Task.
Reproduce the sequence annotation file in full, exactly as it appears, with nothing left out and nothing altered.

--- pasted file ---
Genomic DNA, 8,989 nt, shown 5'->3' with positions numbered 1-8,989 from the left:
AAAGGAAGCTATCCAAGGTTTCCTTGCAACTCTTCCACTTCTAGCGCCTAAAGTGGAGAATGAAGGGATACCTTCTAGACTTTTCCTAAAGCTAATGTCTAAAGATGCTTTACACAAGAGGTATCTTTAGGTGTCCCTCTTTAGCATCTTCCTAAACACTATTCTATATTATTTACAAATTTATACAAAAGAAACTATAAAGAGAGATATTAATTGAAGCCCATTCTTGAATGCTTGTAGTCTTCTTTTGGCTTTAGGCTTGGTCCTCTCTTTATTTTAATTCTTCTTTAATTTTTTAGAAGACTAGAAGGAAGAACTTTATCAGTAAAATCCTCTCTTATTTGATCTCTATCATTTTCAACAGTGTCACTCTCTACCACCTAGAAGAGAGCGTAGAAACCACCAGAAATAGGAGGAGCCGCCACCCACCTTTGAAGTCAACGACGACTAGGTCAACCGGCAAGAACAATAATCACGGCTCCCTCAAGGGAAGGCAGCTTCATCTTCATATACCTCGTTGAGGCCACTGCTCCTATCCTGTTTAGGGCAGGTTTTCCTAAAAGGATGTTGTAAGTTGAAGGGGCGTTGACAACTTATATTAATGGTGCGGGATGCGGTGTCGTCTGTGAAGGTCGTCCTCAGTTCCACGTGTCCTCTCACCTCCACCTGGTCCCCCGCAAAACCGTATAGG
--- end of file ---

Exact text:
Genomic DNA, 8,989 nt, shown 5'->3' with positions numbered 1-8,989 from the left:
AAAGGAAGCTATCCAAGGTTTCCTTGCAACTCTTCCACTTCTAGCGCCTAAAGTGGAGAATGAAGGGATACCTTCTAGACTTTTCCTAAAGCTAATGTCTAAAGATGCTTTACACAAGAGGTATCTTTAGGTGTCCCTCTTTAGCATCTTCCTAAACACTATTCTATATTATTTACAAATTTATACAAAAGAAACTATAAAGAGAGATATTAATTGAAGCCCATTCTTGAATGCTTGTAGTCTTCTTTTGGCTTTAGGCTTGGTCCTCTCTTTATTTTAATTCTTCTTTAATTTTTTAGAAGACTAGAAGGAAGAACTTTATCAGTAAAATCCTCTCTTATTTGATCTCTATCATTTTCAACAGTGTCACTCTCTACCACCTAGAAGAGAGCGTAGAAACCACCAGAAATAGGAGGAGCCGCCACCCACCTTTGAAGTCAACGACGACTAGGTCAACCGGCAAGAACAATAATCACGGCTCCCTCAAGGGAAGGCAGCTTCATCTTCATATACCTCGTTGAGGCCACTGCTCCTATCCTGTTTAGGGCAGGTTTTCCTAAAAGGATGTTGTAAGTTGAAGGGGCGTTGACAACTTATATTAATGGTGCGGGATGCGGTGTCGTCTGTGAAGGTCGTCCTCAGTTCCACGTGTCCTCTCACCTCCACCTGGTCCCCCGCAAAACCGTATAGG